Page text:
Constitution of the Republic of South Africa, 1996
Development Facilitation Act 67 of 1995
KwaZulu-Natal Planning and Development Act 6 of 2008
Local Government Transition Act 209 of 1993
Local Government: Municipal Systems Act 32 of 2000
Natal Town Planning Ordinance 27 of 1947
National Building Regulations and Building Standards Act 103 of 1977
National Environmental Management Act 107 of 1998
National Environmental Management: Biodiversity Act 10 of 2004
Ethekwini Municipality date unknown Durban Metropolitan Open Space System FAQ http://www.durban.gov.za/City_Services/development_planning_management/environmental_planning_climate_protection/Durban_O pen_Space/Pages/MOSS_FAQ.aspx accessed 18 November 2013
Ethekwini Municipality date unknown http://www.durban.gov.za/City_Services/development_planning_management/environmental_planning_climate_protec tion/Durban_Open_Space/Pages/-What-is-the-Durban-Metropolitan-Open-Space-System.aspx
Ethekwini Municipality date unknown What is the Durban Metropolitan Open Space System? http://www.durban.gov.za/City_Services/development_planning_management/environmental_planning_climate_protection/Durban_Open_Sp ace/Pages/-What-is-the-Durban-Metropolitan-Open-Space-System.aspx accessed 18 November 2013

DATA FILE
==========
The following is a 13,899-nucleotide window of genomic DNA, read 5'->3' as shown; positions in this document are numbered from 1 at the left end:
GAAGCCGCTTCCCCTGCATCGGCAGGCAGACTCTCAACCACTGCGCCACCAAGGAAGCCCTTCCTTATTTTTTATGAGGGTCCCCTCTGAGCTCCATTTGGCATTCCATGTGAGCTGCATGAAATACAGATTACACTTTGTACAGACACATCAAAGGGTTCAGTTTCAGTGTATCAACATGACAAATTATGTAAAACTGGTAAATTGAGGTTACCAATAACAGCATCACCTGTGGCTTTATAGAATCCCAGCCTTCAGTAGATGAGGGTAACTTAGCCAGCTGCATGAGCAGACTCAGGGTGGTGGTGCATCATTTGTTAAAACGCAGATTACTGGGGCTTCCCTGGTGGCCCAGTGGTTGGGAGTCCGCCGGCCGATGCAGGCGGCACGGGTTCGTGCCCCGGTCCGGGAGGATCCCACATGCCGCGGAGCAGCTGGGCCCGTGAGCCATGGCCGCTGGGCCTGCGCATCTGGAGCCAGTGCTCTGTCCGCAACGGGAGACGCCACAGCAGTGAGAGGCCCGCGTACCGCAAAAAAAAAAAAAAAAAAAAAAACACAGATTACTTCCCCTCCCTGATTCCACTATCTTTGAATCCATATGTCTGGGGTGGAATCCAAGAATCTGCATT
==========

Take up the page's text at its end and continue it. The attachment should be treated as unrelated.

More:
LIST OF ABBREVIATIONS
Colo J Int'l Envtl L & Pol'y; Colorado Journal of International Environmental Law and Policy
D-MOSS; Durban Municipality Open Space Systems
MSA; Municipal Systems Act
NEMA; National Environmental Management Act
NEMBA; National Environmental Management: Biodiversity Act
SALJ; South African Law Journal
Stell LR; Stellenbosch Law Review
U St Thomas LJ; University of St Thomas Law Journal
U Tas LR; University of Tasmania Law Review
1 Le Sueur v Ethekwini Municipality  ZAKZPHC 6 (henceforth "Le Sueur (KZP)").
2 RA Le Sueur also launched the application in his nomine officio capacity as trustee of a trust.
3 Ethekwini Municipality date unknown http://www.durban.gov.za/City_Services/development_planning_management/environmental_planning_climate_protection/Durban_Open_Space/Pages/-What-is-the-Durban-Metropolitan-Open-Space-System.aspx. The municipality maintains that the D-MOSS contributes to the attainment of national and provincial biodiversity targets. Specific threatened ecosystems and species protected by the D-MOSS include the endangered Sandstone Sourveld grasslands, the critically endangered Brachystelma natalense (a small herbaceous plant endemic to South Africa the habitat of which has been systematically destroyed by urban expansion, crop cultivation and overgrazing), and the endangered Oribi, Spotted Ground Thrush, and Pickersgill's Reed Frog. Identified ecosystem goods and services provided by this system of open spaces to the residents of Durban include "the formation of soil, erosion control, water supply and regulation, climate regulation, cultural and recreational opportunities, raw materials for craft and building, food production, pollination, nutrient cycling and waste treatment".